It is revealing how UTAS has no mention of religion or spirituality in their ‘community concept’ for 2021. At best they might think it sits under ‘culture’, which is woefully inadequate.

 

We’re encouraging them to be more proactive in recognising a very important aspect of student community, wellbeing and intellectual life. By including it at several points, “cultural and religious celebrations”, “sport, photography, religious participation”, “formal dining, safe food events, religious fellowship” etc etc etc it triggers those in administration to think-to-think of these various, powerful points of synergy. Even, dare I say it, by only talking about “local charities” it assumes that social goods are merely horizontal, that there is no social good that comes through prayer and scripture and ritual.

Not to mention the talk of indigenous culture in the first point. It’s a lopsided respect for indigenous history and culture to leave out the spiritual dimension.

 

This little book by Stephen McAlpine is a great read for a ministry team or book club…

This little book by Stephen McAlpine is a great read for a ministry team or book club.

 

 

It provides cultural & historical analysis on the current cultural mood in the West & straightforward biblical reflection on how to live as Christians & preach the gospel in an increasingly dismissive & antagonistic context.

 

Stephen’s blogging has a tendency to overblown metaphors, purple prose & sometimes a kind of hysterical shrillness—all part of his schtick. These tendencies are dialled back here, which makes the writing more engaging for a wider audience & better suited for the book format.

 

I certainly didn’t find myself 100% in agreement with every step of Stephen’s cultural and historical analysis. Found myself sometimes thinking to myself “Yeah… could be…” or “… I suppose a bit… but what about…”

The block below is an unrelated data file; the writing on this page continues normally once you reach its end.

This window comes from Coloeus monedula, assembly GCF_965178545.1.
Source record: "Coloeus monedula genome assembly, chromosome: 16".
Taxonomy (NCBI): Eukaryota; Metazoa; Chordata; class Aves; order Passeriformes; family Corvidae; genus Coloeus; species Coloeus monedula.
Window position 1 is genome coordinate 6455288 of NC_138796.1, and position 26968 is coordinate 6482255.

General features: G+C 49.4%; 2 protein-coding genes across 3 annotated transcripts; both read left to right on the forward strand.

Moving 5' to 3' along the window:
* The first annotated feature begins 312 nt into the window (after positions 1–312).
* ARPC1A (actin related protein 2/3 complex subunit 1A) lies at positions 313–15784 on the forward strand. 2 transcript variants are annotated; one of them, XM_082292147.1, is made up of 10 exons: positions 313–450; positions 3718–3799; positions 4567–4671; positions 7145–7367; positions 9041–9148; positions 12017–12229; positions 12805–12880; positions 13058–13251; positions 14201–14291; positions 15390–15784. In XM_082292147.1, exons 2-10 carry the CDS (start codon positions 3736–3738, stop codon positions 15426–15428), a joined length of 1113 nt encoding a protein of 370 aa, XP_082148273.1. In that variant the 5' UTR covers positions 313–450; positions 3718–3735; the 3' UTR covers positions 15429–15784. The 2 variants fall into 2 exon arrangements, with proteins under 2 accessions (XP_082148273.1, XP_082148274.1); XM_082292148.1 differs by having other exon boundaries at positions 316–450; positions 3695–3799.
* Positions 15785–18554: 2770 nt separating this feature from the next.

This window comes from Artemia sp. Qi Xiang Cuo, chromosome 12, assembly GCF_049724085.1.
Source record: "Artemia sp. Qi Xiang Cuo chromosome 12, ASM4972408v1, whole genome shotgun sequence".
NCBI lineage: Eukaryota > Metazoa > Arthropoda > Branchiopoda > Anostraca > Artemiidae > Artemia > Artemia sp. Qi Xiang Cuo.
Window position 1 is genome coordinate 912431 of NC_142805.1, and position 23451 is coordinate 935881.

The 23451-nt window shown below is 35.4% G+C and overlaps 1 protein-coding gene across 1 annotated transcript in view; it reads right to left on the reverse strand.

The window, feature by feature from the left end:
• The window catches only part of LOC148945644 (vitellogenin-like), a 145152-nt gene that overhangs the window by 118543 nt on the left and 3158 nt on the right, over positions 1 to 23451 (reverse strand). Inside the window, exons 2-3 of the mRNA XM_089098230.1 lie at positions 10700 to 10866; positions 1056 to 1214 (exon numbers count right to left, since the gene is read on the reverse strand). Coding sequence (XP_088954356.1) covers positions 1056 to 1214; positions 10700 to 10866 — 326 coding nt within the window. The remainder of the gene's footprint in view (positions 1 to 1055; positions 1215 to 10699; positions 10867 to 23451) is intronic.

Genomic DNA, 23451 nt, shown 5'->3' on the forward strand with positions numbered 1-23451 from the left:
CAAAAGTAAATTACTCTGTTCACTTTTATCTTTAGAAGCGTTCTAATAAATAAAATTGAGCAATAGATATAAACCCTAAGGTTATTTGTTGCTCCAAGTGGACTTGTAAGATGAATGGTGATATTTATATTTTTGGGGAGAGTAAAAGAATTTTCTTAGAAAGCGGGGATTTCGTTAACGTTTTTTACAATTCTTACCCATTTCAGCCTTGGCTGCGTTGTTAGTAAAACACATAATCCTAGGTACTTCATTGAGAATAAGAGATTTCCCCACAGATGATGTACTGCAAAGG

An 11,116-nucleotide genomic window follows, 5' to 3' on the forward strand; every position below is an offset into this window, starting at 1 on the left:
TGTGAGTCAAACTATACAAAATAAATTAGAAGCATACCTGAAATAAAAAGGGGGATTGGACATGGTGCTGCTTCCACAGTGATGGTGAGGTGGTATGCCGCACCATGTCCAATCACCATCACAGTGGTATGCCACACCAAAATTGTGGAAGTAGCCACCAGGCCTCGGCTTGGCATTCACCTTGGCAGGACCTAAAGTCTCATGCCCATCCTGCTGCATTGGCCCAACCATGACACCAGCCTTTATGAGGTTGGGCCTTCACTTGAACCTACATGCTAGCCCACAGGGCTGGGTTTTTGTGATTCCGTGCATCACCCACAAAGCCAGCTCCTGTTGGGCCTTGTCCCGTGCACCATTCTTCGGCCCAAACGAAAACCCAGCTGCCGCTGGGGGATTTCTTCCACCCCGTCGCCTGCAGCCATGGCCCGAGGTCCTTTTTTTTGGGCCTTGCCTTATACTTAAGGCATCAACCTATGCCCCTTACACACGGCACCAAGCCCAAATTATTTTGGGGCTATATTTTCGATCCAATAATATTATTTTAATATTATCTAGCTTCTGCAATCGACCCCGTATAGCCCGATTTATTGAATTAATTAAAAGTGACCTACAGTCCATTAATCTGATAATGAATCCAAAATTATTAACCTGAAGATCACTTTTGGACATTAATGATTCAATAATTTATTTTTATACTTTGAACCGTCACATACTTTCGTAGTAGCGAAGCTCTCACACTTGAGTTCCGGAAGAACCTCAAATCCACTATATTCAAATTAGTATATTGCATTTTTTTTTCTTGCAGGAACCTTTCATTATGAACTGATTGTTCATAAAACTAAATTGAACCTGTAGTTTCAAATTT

Some of the solutions and challenges Stephen offers also sound cooler than they are practical. For example, comparing the kind of deep discipleship the church needs to provides to the saturation of media, advertising and Netflix (29)… is a little comparing apples and oranges.

 

For all its interest in highlighting various cultural problems, it isn’t outraged or panicky, nor does it rush to complaints of persecution. Rather Stephen’s says we shouldn’t be surprised, but instead carry on with Christian life, discipleship, community & mission.

 

The closing chapters are exciting in their re-presentation of church life and Christian faithfulness in the world. They are telling us things that are true in every age, simply worded to be relevant to our particular age.

About Xian Reflections

Xian Reflections is written by Mikey Lynch.

Mikey graduated from the University of Tasmania with a Bachelor of Arts in 2002. In 2000 he became one of the founding leaders of Crossroads Presbyterian Church where he was the lead pastor for 7 years from 2003.

Mikey now works as the Campus Director of the University Fellowship of Christians, University of Tasmania, Hobart. Mikey is the chairman of The Vision 100 Network (Tasmania) and a founding director of Geneva Push (national) – both church planting networks. He is also a chaplain at Jane Franklin Hall and the chairman of New Front Door: the Church IT Guild.